||The examples and perspective in this article deal primarily with the United States and do not represent a worldwide view of the subject. (July 2015)|
|This article needs additional citations for verification. (November 2011)|
A bearer bond is a bond or debt security issued by a business entity such as a corporation, or a government. It differs from the more common types of investment securities in that it is unregistered – no records are kept of the owner, or the transactions involving ownership. Whoever physically holds the paper on which the bond is issued owns the instrument. This is useful for investors who wish to retain anonymity. Recovery of the value of a bearer bond in the event of its loss, theft, or destruction is usually impossible. Some relief is possible in the case of United States public debt.
Bearer bonds have historically been the financial instrument of choice for money laundering, tax evasion, and concealed business transactions in general. In response, new issuances of bearer bonds have been severely curtailed in the United States since 1982.
In June 2009, Italian financial police and custom guards seized documents purporting to be U.S. bearer bonds, totaling $134.5 billion. The bonds were in $500 million and $1 billion denominations, although the highest denomination ever issued by the US Treasury was $10,000. It was unclear what the purpose of the fake bonds was; the two men carrying them were not detained after the bonds were seized.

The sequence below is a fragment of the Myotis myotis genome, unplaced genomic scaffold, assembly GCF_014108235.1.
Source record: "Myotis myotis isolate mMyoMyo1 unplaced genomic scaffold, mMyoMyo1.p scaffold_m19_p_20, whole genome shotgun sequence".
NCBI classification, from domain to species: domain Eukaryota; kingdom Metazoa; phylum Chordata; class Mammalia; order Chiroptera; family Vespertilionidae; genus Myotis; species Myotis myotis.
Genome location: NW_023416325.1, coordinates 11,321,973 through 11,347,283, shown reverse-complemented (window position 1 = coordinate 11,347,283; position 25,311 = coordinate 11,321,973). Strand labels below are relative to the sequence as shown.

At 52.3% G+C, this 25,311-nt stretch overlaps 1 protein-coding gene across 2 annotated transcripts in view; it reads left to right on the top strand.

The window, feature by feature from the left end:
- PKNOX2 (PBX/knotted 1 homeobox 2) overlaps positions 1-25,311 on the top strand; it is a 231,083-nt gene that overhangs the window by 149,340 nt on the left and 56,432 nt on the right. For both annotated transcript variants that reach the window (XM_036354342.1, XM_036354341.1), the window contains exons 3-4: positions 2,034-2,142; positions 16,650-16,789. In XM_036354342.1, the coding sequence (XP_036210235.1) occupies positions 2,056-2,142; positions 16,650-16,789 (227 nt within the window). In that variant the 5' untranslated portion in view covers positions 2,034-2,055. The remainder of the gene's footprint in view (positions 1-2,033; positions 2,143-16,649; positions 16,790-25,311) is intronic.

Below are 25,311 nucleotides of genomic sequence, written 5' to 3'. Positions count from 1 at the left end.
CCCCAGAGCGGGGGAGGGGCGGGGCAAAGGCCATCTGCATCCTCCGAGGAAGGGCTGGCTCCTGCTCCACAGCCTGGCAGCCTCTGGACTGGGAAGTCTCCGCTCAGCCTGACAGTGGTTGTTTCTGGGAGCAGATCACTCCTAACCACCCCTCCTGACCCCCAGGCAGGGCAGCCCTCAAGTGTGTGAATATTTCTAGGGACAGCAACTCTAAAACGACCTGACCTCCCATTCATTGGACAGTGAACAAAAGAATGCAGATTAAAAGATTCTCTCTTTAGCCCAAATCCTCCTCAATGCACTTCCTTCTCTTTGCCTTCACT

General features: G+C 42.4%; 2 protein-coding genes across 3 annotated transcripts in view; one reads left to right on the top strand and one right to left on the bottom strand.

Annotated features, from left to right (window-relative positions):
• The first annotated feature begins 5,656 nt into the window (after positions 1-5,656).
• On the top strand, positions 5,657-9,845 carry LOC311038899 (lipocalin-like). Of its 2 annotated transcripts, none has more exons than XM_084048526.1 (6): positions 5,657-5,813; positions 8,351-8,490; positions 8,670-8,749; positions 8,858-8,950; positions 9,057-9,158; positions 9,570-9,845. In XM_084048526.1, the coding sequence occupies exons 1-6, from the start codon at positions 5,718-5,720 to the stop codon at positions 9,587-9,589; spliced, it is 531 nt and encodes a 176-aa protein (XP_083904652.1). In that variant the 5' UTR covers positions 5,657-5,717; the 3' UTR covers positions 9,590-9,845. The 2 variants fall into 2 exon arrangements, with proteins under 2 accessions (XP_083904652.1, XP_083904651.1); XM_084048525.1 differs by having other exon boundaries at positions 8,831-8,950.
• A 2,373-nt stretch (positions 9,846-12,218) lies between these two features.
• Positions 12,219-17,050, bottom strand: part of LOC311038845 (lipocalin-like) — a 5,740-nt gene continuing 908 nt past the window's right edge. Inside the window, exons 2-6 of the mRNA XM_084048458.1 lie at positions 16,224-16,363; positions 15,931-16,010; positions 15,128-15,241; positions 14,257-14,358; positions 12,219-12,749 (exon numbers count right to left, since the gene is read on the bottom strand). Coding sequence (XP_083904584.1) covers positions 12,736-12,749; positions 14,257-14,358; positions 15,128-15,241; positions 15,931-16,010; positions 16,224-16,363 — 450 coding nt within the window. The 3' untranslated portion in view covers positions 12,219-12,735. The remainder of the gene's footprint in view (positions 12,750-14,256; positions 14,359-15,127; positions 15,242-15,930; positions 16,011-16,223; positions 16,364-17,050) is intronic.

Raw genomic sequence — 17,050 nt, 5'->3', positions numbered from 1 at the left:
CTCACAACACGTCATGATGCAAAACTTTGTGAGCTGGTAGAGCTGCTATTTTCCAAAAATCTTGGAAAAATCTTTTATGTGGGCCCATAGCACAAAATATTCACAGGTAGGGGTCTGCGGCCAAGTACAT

United States policy and practice
In the United States, the Tax Equity and Fiscal Responsibility Act of 1982 substantially curtailed the issue of debt in bearer form. The Act disallowed a tax-deduction of interest paid on any such bonds issued after 1982 by the issuer in the case of corporate bonds, and removed the tax-exemption of the interest to the holder in the case of municipal bonds. In contrast, registered bonds retained the tax-exempt treatment. A challenge to this tax treatment by the U.S. state of South Carolina was heard by the U.S. Supreme Court in the case of South Carolina v. Baker (1988), which upheld the law and brought to an end the further issue of virtually all U.S. municipal bearer bonds.
In the movie Die Hard, the villain captured nakatomi towers to steal bearer bonds. 
- "Loss, Theft, Or Destruction Of United States Bearer Or Registered Securities Assigned As Payable To Bearer" (PDF). U.S. Treasury. February 2007.
- "Bearer Bonds: From Popular to Prohibited". Investopedia.
- "Bearer and Registered Securities Balances as of May 31, 2009" (PDF). U.S. Treasury.
- Povoledo, Elisabetta (June 26, 2009). "Mystery of Fake US Bonds Fuels Web Theories". The New York Times. p. B2. Retrieved October 3, 2013.
- "Section 11- Role Of The Transfer Agent". Trust Examination Manual. Federal Deposit Insurance Corporation. May 10, 2005. Retrieved October 3, 2013.
|Wikimedia Commons has media related to Bearer bonds.|